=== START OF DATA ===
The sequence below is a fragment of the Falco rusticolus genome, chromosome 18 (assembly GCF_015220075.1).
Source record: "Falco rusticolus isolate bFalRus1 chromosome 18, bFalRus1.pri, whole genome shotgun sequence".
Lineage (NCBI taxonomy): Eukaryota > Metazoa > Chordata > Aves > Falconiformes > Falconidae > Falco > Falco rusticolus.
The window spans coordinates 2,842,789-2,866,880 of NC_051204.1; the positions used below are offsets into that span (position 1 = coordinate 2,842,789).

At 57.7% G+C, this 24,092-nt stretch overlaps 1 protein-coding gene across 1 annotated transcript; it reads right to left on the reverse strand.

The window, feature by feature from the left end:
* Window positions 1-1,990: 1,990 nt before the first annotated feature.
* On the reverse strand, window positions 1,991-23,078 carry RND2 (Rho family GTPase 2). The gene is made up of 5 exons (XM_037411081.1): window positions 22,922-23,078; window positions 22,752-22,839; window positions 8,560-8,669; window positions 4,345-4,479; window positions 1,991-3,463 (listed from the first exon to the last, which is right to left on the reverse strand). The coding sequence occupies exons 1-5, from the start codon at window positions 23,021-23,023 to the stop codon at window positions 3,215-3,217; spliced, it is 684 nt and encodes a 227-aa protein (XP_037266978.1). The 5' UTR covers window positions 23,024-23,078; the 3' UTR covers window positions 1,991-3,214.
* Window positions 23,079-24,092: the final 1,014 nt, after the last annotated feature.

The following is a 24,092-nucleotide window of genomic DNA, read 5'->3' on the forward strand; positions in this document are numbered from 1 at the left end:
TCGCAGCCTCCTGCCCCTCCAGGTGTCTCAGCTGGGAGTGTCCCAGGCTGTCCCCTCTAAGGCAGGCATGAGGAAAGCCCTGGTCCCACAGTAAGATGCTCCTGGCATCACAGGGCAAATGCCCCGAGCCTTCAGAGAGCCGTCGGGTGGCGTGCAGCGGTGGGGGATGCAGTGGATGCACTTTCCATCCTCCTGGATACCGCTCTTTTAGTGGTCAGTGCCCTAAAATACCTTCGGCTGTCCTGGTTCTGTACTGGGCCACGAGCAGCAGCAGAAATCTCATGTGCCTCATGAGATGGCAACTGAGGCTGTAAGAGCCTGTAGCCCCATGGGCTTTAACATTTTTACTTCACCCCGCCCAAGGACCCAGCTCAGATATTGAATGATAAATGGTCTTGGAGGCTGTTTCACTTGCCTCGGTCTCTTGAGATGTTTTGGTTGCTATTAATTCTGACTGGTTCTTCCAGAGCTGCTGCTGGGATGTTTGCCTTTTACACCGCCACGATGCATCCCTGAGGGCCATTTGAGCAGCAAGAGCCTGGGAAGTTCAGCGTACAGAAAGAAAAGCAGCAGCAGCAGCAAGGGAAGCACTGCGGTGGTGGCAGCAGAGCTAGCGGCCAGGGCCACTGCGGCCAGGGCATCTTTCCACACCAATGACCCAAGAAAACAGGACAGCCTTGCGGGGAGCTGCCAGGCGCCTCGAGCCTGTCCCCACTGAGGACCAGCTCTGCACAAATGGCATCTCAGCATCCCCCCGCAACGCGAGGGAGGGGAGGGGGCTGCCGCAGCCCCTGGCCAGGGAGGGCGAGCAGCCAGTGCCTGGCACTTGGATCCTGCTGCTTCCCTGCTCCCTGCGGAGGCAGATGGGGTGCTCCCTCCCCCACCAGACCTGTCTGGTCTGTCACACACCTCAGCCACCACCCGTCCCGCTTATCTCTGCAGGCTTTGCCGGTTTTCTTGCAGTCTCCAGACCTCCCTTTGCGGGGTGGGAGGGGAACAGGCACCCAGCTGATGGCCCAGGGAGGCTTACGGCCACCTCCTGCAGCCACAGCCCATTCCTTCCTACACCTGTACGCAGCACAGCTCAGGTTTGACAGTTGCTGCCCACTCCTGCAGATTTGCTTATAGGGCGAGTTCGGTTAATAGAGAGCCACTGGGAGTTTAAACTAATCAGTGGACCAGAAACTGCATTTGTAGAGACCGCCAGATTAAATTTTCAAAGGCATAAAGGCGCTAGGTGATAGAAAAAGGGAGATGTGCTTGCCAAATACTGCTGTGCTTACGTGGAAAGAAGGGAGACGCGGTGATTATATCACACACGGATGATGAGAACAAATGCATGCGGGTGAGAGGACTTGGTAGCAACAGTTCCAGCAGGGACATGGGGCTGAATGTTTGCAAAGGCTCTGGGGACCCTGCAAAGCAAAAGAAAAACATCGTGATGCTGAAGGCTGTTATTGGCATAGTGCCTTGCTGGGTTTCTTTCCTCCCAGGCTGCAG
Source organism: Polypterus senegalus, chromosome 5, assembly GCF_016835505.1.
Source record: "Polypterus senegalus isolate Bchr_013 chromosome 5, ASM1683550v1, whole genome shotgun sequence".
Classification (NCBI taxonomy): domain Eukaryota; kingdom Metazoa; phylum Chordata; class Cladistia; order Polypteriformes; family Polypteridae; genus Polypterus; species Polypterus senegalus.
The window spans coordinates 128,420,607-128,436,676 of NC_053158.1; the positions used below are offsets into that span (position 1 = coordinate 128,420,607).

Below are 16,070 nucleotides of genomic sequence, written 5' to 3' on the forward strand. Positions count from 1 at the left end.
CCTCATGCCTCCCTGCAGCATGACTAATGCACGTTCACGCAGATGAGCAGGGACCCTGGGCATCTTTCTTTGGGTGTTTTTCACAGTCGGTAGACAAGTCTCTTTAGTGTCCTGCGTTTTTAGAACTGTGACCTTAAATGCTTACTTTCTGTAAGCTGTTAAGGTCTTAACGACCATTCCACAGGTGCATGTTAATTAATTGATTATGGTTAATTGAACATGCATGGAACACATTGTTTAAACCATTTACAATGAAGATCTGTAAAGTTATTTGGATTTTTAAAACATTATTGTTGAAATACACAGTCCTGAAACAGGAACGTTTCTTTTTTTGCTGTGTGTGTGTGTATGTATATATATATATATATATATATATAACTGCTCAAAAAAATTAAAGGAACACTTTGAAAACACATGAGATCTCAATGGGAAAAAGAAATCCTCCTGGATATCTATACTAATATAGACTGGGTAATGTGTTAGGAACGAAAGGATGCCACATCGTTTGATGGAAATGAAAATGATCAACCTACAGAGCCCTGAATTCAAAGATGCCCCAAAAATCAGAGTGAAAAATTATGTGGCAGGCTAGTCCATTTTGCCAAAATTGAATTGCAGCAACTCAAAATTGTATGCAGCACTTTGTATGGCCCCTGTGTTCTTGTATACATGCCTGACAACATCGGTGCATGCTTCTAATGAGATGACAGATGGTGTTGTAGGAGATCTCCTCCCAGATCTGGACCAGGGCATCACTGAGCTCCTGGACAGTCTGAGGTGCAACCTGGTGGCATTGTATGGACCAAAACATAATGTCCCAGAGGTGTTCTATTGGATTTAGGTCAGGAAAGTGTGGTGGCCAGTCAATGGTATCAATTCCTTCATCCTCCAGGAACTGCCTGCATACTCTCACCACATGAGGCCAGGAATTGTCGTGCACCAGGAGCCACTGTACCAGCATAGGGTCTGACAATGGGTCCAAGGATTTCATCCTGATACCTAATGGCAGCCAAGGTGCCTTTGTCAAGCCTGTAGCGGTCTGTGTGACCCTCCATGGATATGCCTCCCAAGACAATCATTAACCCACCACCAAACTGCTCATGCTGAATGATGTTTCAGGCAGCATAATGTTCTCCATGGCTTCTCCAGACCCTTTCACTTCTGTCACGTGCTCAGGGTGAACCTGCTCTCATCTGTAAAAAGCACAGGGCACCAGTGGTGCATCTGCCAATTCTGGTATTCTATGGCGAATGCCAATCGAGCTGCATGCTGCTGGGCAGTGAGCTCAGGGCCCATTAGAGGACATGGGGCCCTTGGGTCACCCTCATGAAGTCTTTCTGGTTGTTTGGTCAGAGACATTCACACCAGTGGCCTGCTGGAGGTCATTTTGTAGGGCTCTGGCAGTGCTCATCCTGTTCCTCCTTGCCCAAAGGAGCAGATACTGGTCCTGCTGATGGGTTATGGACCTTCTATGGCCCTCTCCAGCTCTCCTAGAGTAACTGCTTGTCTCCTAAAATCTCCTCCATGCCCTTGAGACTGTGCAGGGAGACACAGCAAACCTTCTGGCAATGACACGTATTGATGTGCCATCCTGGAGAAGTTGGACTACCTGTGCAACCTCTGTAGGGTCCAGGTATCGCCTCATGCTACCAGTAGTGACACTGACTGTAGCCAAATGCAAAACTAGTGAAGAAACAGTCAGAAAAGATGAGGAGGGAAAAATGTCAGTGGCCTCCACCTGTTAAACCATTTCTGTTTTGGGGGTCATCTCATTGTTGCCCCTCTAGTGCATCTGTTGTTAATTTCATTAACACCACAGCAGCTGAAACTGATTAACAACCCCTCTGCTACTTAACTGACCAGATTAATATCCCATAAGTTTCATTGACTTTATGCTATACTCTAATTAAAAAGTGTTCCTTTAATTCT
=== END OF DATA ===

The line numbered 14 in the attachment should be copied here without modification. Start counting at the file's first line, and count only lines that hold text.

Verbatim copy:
Classification (NCBI taxonomy): domain Eukaryota; kingdom Metazoa; phylum Chordata; class Cladistia; order Polypteriformes; family Polypteridae; genus Polypterus; species Polypterus senegalus.